SP: Once enough films go through this process, a new type of distributor will emerge that specializes in that, optimizes that and makes that their business. It's not like, "Can we make everything from the old guard fit into the new guard?" There's this groundswell of filmmakers finding new means to build audiences and investors online. At Slated, that's all we do. It's happening faster and requires a lot of work. It'll get easier with time. Honestly, we view it as a 10-year endeavor. In 10 years, filmmakers will grow up experiencing it this way. They will never know the pain that we've gone through before the revolution kicked in.

Next: An example of success.

Sundance "Detropia."

DAVID WILSON: To use a recent example, Heidi Ewing and Rachel Grady's "Detropia" received funding for production through a traditional means. The filmmakers handled the release. They funded it via Kickstarter. They worked their asses off but they were incredibly successful in the context of theatrical docs, which is not a very high bar. But they worked it. I think it's hugely problematic to think that should be every filmmaker's job, but there will be filmmakers for whom that works.

CHRIS HORTON: We helped those filmmakers out through our partnership at Sundance with Kickstarter and helped them raise a little over $70,000, which they used to hire a theatrical booker, a publicist, and to get the film in over 100 theaters. It ended up grossing over $100,000 at the box office, which is great for a doc. That's fantastic. They said, "We have no regrets at all. We just don't know if we'd do it again." Results really worked in that case but it's not for everyone. The reality is that filmmakers have to be their best marketers and you do have to know a helluva lot about distribution now. At the same time, at Sundance, we want our filmmakers to be filmmakers. But unless we arm them with as many tools as possible to navigate the marketplace, they're screwed and we're screwed. 

JVH: The only way you can afford to do that is by paying for it yourself. Pick one of the most successful films acquired at Sundance. They may have understood the options for self-release but they chose to go with a seemingly more efficient system for distributing the movie. Whatever was on the table was so compelling that they made the decision to go with Fox Searchlight or whomever.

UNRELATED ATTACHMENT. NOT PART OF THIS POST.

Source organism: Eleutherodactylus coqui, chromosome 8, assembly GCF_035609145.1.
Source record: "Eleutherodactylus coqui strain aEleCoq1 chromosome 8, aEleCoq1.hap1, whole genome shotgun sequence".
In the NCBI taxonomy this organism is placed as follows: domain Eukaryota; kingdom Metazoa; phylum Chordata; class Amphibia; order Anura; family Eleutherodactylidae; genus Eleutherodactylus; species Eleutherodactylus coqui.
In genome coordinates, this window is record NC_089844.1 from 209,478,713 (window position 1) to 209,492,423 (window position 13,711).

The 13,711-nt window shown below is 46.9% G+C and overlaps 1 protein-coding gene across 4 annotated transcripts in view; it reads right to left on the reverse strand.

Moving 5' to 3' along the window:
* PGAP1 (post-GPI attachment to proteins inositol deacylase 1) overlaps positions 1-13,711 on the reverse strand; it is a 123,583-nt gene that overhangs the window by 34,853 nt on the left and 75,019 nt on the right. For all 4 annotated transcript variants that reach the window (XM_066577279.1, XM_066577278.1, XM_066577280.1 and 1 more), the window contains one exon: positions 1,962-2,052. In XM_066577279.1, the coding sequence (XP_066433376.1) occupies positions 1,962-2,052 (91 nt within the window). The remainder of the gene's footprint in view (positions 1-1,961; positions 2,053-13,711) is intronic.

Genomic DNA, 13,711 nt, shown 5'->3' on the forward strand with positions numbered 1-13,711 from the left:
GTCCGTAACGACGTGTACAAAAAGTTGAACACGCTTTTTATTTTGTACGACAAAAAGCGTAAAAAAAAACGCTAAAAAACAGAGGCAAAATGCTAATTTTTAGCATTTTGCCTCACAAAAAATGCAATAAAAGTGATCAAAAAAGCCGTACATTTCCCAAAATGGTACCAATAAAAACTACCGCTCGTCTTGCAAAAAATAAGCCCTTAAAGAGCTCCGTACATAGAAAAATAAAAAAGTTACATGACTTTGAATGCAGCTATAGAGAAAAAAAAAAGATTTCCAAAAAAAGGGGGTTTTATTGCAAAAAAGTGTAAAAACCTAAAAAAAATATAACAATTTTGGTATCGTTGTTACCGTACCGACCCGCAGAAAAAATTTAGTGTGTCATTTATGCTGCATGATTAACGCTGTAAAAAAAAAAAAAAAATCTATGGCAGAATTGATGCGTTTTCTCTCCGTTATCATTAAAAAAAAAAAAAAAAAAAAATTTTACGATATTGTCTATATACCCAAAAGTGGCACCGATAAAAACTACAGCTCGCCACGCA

"Ten years ago, I think a lot of the innovators had been hoping Hollywood would be completely changed by now. It hasn't changed."

EB: But that only applies to .01 percent of the films made every year. That's only a tiny fraction of the films that are being made. When the "Indie Game: The Movie" guys went to the table, they passed on all these deals, but that was just because they had done all their work in advance.

SP: 10 years ago, I think a lot of the innovators had been hoping Hollywood would be completely changed by now. It hasn't changed. Everybody here knows how difficult it is to move the fulcrum up the mountain. There's no sudden exponential growth going on with all of our business models yet. Netflix is probably the biggest champion that has made everybody realize how things have changed. Even a couple of years ago, when their stock dipped because of that ridiculous name they came up with for their DVD service -- Qwickster -- the reality was that the CEO was trying to push that this was a streaming business now.

NICOLAS GONDA: If this event weren't going on tonight, a weeknight, this theater might be empty. Yet we have tons of independent filmmakers trying to get their work into theaters right now. There's been that pain point that nobody has the answer for. We came up with the idea at Tugg that if you could take away the question marks by presenting a theater with a guaranteed audience, then they could get what they want when they want it. In terms of where we see that fitting in, it's very much along the lines of what we're talking about. We're all fascinated by what's to come with more direct engagement with fans. Some people have been complaining about the vernacular of "self-distribution." As it is with filmmaking, nobody's doing it on their own. There's a new role emerging now that's the equivalent of a hospitalist. When you walk into a hospital, there are actually people there to help you navigate all of its resources. Right now, when independent filmmakers reach distribution, it's like walking into an emergency care unit. What we're missing is a curator of these services.

This article is related to: Influencer Landing, Filmmaker Toolkit, News, Steven Spielberg, Tugg, Seed&Spark, Parts and Labor, Slated, Sundance Institute, Artist Services, True/False Film Festival, DETROPIA, Indiewire Influencers